Minerals and rocks
    Mineral deposits
    Resources and reserves
    Extracting value from the crust

    6 The minerals industry
    Mineral commodities
    How mineral commodities are traded
    The economic value of mineral commodities
    The mining project cycle
    The nature of the minerals industry
    The economic and social impact of mining
    The minerals industry and sustainable development

    7 Producing ores and concentrates
    Extracting rock from the crust
    Beneficiating mined material
    Examples of mineral beneficiation flowsheets

    8 Producing metals and manufactured mineral products
    Theoretical considerations
    Cement and concrete
    Other manufactured mineral products

    9 Energy consumption in primary production
    Direct and indirect energy and gross energy requirement
    Embodied energy
    Embodied energy and global warming potential
    The effect of declining ore grade and liberation size on energy consumption
    The lower limits of energy consumption
    Energy sustainability indicators and reporting

    10 The role of water in primary production
    Global water resources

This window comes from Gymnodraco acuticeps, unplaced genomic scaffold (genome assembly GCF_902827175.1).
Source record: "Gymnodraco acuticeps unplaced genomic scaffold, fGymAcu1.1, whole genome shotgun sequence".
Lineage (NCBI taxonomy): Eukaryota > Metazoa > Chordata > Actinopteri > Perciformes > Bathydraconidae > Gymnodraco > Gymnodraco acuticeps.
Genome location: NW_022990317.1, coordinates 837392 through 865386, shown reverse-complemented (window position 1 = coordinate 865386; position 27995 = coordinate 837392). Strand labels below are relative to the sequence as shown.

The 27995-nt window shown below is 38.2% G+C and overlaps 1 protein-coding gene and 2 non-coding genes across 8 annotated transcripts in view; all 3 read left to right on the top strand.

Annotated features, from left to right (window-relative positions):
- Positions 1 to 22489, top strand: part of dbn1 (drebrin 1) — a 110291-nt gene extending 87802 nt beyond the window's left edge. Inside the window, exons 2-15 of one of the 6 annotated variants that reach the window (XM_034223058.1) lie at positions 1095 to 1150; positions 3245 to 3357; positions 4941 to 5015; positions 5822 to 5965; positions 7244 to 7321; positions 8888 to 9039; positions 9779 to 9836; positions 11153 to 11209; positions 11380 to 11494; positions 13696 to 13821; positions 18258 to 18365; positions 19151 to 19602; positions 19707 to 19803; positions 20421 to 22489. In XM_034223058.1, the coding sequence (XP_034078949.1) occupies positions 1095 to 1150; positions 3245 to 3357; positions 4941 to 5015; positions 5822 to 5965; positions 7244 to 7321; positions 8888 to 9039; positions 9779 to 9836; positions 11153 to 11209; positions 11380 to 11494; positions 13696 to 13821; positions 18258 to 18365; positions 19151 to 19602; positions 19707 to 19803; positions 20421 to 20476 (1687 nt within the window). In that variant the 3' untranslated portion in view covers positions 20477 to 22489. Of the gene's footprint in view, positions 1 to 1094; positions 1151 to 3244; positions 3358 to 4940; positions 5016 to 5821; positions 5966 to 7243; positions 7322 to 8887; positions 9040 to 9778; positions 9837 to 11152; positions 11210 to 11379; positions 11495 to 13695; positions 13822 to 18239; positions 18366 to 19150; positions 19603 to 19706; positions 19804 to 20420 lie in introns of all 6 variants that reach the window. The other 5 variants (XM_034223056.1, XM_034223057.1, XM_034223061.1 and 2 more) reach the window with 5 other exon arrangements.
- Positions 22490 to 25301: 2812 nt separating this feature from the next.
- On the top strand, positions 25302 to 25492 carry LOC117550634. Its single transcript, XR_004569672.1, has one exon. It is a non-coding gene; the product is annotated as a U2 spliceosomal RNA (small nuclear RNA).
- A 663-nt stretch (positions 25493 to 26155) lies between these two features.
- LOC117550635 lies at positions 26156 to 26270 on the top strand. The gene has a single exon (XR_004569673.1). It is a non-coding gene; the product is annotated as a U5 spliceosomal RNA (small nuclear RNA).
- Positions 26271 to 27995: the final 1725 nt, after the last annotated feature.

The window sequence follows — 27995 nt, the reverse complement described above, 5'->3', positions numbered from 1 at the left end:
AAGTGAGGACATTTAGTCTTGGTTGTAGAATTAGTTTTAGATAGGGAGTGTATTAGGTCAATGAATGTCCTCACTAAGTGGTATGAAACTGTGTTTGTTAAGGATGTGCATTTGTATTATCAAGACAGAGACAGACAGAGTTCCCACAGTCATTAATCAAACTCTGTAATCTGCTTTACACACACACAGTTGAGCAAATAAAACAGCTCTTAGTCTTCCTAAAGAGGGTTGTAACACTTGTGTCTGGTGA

Water in the minerals industry
    The embodied water content of metals
    Water sustainability indicators and reporting

    11 Wastes from primary production
    Wastes and their origin
    The types and quantities of direct wastes
    Solid wastes
    Liquid wastes
    Gaseous wastes
    The impact of wastes on humans and the environment
    The international regulation of wastes

    12 Management of wastes from primary production
    Management of solid wastes
    Management of liquid wastes
    Gaseous wastes
    Waste, effluent and emission sustainability indicators

    13 Secondary materials and recycling
    Options for end-of-life products
    Drivers of recycling, reuse and remanufacturing
    The benefits and limitations of recycling
    Recycling terminology
    Recovery, recycling and return rates for common materials
    The energy required for recycling